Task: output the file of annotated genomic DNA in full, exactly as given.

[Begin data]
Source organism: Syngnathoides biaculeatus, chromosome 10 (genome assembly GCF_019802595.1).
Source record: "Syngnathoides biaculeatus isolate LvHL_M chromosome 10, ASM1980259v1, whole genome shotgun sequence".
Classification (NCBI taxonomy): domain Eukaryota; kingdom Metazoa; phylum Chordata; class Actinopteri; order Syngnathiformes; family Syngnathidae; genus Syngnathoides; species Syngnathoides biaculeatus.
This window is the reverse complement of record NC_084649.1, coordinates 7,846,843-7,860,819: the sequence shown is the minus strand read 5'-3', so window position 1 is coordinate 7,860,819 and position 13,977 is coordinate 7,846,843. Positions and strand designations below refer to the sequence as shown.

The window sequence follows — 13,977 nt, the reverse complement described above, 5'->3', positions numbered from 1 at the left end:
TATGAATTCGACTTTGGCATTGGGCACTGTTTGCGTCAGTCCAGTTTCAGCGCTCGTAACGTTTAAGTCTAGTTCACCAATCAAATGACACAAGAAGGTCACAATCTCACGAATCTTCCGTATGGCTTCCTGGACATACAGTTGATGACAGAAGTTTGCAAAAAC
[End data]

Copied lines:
Source organism: Syngnathoides biaculeatus, chromosome 10 (genome assembly GCF_019802595.1).
Source record: "Syngnathoides biaculeatus isolate LvHL_M chromosome 10, ASM1980259v1, whole genome shotgun sequence".
Classification (NCBI taxonomy): domain Eukaryota; kingdom Metazoa; phylum Chordata; class Actinopteri; order Syngnathiformes; family Syngnathidae; genus Syngnathoides; species Syngnathoides biaculeatus.
This window is the reverse complement of record NC_084649.1, coordinates 7,846,843-7,860,819: the sequence shown is the minus strand read 5'-3', so window position 1 is coordinate 7,860,819 and position 13,977 is coordinate 7,846,843. Positions and strand designations below refer to the sequence as shown.

The window sequence follows — 13,977 nt, the reverse complement described above, 5'->3', positions numbered from 1 at the left end:
TATGAATTCGACTTTGGCATTGGGCACTGTTTGCGTCAGTCCAGTTTCAGCGCTCGTAACGTTTAAGTCTAGTTCACCAATCAAATGACACAAGAAGGTCACAATCTCACGAATCTTCCGTATGGCTTCCTGGACATACAGTTGATGACAGAAGTTTGCAAAAAC